The Marcus Barlow Palmer House is a two-storey Second Empire-style residence situated on Water Street near Palmer’s Pond in Dorchester. It is one of the three remaining homes constructed by the renowned 19th-century shipbuilding Palmer brothers. Marcus’s siblings, Hiram Weldon and Philip Jeremiah, also had homes on Water Street.
This house was designated for its connection to the Palmer family, its association with some of Dorchester’s earliest Acadian settlers, and its architectural significance.
The house is recognized for its association with the Palmer family. Marcus Barlow Palmer built this residence circa 1871.
Built around 1871 by Marcus Barlow Palmer, the house is notable for its association with the Palmer family. As a grandson of United Empire Loyalist Lieutenant Gideon Palmer (1735-1824), Marcus Barlow was a descendant of a lineage that included militiamen, grist and sawmill operators, farmers, and magistrates.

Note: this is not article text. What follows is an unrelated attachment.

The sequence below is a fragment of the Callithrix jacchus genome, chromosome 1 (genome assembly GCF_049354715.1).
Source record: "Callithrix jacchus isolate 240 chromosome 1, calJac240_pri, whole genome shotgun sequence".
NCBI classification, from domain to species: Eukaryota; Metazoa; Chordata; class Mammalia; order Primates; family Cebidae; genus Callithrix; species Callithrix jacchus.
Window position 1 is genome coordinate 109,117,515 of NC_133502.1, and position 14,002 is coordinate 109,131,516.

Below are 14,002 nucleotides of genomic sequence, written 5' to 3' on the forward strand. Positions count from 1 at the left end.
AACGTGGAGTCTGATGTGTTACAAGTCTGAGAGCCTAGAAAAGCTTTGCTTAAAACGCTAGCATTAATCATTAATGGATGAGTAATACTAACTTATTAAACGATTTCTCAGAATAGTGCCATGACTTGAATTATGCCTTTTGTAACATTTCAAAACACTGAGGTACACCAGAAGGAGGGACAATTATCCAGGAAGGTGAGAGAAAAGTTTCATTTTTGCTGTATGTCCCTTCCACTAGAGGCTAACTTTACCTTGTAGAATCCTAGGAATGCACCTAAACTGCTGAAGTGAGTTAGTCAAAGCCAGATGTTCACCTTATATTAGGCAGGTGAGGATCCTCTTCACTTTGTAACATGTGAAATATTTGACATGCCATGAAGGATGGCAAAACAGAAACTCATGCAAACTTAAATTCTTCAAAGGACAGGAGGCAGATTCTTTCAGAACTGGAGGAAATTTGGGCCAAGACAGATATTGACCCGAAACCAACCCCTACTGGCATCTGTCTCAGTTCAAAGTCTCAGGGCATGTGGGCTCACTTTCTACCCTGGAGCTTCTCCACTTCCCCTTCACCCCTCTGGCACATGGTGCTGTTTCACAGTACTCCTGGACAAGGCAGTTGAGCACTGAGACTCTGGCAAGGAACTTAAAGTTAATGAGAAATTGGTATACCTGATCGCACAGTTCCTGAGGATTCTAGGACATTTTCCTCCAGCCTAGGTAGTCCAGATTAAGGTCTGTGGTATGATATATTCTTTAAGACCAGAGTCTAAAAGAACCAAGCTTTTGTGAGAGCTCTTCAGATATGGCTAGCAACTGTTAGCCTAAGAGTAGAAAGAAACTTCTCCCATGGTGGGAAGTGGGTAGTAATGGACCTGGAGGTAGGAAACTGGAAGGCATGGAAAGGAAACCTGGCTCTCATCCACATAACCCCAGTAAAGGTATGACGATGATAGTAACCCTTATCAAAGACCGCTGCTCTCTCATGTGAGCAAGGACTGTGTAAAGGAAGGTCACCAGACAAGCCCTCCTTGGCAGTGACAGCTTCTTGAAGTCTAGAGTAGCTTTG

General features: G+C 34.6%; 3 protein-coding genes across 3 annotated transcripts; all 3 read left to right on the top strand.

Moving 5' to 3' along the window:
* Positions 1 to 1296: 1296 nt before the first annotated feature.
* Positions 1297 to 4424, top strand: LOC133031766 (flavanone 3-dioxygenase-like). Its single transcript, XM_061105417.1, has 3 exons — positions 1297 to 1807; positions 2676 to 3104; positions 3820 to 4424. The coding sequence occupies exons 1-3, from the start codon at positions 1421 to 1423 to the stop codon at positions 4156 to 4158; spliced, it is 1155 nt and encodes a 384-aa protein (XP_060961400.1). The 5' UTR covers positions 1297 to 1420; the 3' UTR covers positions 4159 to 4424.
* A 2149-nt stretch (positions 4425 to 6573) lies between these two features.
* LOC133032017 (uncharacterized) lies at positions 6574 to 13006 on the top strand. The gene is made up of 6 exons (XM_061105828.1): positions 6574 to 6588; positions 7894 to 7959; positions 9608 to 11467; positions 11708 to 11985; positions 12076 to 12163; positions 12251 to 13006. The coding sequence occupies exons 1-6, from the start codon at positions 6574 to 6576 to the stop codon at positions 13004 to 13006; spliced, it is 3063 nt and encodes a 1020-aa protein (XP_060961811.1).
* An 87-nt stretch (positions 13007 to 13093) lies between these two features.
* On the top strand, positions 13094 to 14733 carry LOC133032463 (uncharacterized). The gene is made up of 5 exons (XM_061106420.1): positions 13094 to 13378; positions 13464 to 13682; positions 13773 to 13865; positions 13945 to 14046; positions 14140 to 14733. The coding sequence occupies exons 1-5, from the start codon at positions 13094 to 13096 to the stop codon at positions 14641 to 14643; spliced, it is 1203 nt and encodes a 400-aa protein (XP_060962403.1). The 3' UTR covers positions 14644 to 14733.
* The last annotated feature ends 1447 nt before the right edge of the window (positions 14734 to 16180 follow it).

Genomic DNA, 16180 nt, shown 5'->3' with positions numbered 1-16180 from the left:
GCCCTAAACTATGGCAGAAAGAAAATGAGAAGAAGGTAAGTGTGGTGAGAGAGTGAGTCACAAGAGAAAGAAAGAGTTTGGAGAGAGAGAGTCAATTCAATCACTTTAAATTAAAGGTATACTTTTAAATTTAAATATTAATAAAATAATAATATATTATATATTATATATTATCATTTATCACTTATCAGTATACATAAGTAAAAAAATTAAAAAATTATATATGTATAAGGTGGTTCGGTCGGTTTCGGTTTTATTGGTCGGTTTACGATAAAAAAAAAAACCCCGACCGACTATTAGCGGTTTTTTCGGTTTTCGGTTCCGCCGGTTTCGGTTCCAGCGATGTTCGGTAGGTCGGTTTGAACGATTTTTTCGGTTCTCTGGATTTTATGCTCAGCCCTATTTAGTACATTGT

The Palmer family, however, was most famous for its shipbuilding endeavors. Two families, the Hickmans and the Palmers, dominated this industry in Dorchester.
Various Palmer family members built their vessels at Palmer’s Pond, including Gideon Palmer II (15 vessels), his son Philip Jeremiah (four vessels), his son Hiram Weldon (one vessel), his nephew Acalus (son of Philip, three vessels), and his nephew Stephen (son of Philip, three vessels).
The house is also significant for its connection to some of Dorchester’s first Acadian settlers. It is believed that around 1742, Pierre Blanchard, Joseph Richard (dit Beaupré), and their families resided near the marsh that includes present-day Water Street, within the boundaries of the current Village of Dorchester.
Architecturally, the house exemplifies the Second Empire style, popular during the latter half of the 19th century. The distinctive mansard roof and tower contribute to the house’s unique character. Hiram’s house across the street also featured a widow’s walk. Most of the luxurious interior woodwork and plasterwork associated with a wealthy late-Victorian family remain intact. The tower’s interior includes partially completed mural paintings by a family member of former residents Anthony (Ken) Goguen and Mary Hazel (White) Goguen.
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